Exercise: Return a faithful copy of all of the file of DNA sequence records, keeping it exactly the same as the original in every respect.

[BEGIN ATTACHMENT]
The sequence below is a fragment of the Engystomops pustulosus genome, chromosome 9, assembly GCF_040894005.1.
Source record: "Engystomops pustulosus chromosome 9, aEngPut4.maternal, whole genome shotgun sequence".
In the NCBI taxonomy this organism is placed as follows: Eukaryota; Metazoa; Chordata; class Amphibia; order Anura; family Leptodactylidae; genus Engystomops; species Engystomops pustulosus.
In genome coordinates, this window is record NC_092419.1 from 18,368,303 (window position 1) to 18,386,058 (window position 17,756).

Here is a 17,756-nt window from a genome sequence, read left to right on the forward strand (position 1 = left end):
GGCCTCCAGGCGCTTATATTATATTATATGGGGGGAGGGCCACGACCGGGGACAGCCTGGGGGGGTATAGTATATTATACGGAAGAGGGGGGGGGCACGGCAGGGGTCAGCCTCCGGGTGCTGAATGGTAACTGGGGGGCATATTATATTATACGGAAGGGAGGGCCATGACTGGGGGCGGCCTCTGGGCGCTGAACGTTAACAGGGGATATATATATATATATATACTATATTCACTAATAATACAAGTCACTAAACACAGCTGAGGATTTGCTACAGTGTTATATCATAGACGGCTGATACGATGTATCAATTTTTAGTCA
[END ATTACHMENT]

The sequence below is a fragment of the Engystomops pustulosus genome, chromosome 9, assembly GCF_040894005.1.
Source record: "Engystomops pustulosus chromosome 9, aEngPut4.maternal, whole genome shotgun sequence".
In the NCBI taxonomy this organism is placed as follows: Eukaryota; Metazoa; Chordata; class Amphibia; order Anura; family Leptodactylidae; genus Engystomops; species Engystomops pustulosus.
In genome coordinates, this window is record NC_092419.1 from 18,368,303 (window position 1) to 18,386,058 (window position 17,756).

Here is a 17,756-nt window from a genome sequence, read left to right on the forward strand (position 1 = left end):
GGCCTCCAGGCGCTTATATTATATTATATGGGGGGAGGGCCACGACCGGGGACAGCCTGGGGGGGTATAGTATATTATACGGAAGAGGGGGGGGGCACGGCAGGGGTCAGCCTCCGGGTGCTGAATGGTAACTGGGGGGCATATTATATTATACGGAAGGGAGGGCCATGACTGGGGGCGGCCTCTGGGCGCTGAACGTTAACAGGGGATATATATATATATATATACTATATTCACTAATAATACAAGTCACTAAACACAGCTGAGGATTTGCTACAGTGTTATATCATAGACGGCTGATACGATGTATCAATTTTTAGTCA